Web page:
Backup and restore a MySQL database using mysqldump - Adventures in Switching to Linux

Thursday, May 15, 2008

Backup and restore a MySQL database using mysqldump

Today I am working on migrating some web apps to a new server. The old server was running Fedora Core 1 (yeah, really old) and the new box is running Ubuntu 8.04 server edition. (This is the first time I have ever used the server version. A coworker chose the distribution. I think I would have gone with CentOS (a RHEL clone) but it will be nice to play with Ubuntu server too. I am not some super Ubuntu fanboy!)

So I am moving a MediaWiki 1.5 installation (you know, the software that runs Wikipedia) and upgrading it to 1.12. Copying the files and upgrading proved to be pretty simple and painless so far as I can tell but backing up and restoring the MySQL DB between version 3.23.58 and 5.0.51a got me a little concerned. I wanted to copy over an archive of the /var/lib/mysql/mediawiki db data directory and restart MySQL but that didn't work. It has in the past when going from a 3.x to a 4.x but I may have been pushing my luck even then too.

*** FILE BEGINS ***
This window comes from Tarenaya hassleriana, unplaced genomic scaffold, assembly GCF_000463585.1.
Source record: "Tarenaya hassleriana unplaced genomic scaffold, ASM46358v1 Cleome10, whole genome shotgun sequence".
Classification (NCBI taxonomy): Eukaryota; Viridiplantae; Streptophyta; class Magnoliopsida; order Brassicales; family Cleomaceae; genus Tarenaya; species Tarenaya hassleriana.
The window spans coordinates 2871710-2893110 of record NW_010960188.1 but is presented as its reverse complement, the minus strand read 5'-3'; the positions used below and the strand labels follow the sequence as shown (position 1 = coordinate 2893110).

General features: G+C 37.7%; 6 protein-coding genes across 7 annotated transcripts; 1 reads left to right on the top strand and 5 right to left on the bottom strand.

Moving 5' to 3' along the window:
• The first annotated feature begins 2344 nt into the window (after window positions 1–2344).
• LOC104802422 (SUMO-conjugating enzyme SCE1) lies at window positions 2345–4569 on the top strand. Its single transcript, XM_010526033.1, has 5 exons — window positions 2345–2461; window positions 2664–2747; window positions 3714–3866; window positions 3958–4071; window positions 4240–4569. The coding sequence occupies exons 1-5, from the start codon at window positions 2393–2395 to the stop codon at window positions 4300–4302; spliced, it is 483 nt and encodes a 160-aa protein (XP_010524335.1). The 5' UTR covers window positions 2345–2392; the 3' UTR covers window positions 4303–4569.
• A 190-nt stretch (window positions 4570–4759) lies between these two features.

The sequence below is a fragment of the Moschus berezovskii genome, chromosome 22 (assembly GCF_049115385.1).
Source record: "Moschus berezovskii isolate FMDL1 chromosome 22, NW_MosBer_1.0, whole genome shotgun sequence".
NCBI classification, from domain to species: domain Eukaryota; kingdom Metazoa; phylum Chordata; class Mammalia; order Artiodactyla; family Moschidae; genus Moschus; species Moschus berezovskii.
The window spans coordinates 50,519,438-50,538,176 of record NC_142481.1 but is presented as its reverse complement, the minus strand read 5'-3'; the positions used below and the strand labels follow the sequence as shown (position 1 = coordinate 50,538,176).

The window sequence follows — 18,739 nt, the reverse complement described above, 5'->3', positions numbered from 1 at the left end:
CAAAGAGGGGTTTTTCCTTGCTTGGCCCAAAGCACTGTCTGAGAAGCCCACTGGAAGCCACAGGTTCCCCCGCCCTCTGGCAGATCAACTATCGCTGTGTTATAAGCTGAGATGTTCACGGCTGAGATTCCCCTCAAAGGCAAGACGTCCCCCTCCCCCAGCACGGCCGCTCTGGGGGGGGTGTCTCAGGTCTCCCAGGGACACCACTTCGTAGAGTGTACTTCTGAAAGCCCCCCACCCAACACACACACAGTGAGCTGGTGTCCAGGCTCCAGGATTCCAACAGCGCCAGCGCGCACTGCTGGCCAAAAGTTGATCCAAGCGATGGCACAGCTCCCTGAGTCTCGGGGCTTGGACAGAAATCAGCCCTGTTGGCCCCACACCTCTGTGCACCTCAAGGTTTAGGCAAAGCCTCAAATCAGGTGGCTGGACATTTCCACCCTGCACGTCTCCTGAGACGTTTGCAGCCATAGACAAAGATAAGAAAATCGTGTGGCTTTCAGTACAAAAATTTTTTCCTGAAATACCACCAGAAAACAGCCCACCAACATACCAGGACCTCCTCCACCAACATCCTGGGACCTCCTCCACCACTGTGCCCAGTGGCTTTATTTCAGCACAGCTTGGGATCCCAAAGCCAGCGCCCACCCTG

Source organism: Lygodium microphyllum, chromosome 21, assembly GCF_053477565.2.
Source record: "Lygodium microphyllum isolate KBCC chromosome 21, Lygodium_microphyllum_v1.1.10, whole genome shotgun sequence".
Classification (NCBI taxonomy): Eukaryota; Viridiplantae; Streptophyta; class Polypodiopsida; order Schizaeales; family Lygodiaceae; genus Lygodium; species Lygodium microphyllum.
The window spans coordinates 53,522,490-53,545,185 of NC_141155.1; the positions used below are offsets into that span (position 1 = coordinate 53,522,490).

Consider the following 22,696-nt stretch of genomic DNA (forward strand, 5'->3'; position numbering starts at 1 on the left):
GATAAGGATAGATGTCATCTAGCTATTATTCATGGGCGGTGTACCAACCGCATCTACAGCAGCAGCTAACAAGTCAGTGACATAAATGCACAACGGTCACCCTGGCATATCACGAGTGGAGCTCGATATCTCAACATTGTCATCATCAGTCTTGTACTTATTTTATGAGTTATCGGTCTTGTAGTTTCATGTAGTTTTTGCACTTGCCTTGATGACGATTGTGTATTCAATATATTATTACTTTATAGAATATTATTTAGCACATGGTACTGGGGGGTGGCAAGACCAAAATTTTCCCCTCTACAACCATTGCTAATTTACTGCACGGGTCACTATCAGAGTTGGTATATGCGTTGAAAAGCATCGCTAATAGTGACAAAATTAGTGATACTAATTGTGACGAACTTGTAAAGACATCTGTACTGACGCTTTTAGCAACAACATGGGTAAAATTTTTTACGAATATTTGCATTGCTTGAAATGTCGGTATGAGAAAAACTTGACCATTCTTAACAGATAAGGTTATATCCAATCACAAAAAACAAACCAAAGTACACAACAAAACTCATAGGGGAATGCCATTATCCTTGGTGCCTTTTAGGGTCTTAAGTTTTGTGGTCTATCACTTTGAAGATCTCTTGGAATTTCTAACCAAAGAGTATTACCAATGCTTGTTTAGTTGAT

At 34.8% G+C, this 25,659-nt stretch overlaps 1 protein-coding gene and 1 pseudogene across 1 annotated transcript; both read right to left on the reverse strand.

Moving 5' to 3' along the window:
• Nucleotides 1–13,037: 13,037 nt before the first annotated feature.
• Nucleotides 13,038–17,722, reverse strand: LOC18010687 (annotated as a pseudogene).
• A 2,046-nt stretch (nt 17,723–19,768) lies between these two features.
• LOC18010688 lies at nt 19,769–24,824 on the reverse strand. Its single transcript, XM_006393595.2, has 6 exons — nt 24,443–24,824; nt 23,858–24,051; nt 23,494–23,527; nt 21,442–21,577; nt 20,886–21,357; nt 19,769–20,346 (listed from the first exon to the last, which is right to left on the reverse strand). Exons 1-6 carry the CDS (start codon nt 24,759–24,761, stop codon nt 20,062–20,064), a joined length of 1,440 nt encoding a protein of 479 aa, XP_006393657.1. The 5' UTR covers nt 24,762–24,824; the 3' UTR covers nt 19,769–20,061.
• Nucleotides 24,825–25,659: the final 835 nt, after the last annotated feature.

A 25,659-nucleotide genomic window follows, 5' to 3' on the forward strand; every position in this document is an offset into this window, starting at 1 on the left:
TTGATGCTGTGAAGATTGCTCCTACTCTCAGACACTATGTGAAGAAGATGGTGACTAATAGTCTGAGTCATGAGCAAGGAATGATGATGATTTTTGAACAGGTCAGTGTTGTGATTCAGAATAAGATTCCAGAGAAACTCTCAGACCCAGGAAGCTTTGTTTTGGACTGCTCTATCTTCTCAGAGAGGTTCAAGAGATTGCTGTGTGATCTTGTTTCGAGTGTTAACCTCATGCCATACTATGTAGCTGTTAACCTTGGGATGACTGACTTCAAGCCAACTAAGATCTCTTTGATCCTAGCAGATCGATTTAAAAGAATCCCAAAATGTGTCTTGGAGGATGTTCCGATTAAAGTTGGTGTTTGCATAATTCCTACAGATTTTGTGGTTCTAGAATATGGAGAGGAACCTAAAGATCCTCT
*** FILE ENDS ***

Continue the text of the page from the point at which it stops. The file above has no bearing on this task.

The best way I found to do this though is to use mysqldump. I have used this before but I always forget all the syntax (which is why I am writing this post). mysqldump will spit out SQL statements to recreate your database and reinsert all the data. The problem with that is you then have a gigantic .sql file that you have to import into your new database. That feels a lot less foolproof to me than if just copying the data directory would (had it worked).

Anyway, to backup your database with mysqldump, do this:

$ mysqldump -u root -p DBNAME > DBNAME.sql

And then to restore that, do this:

$ mysql -u root -p
mysql> \q
$ mysql -u root -p NEW_DBNAME <>

There you have it. There is also the option to use msqlhotcopy but I didn't bother with it.

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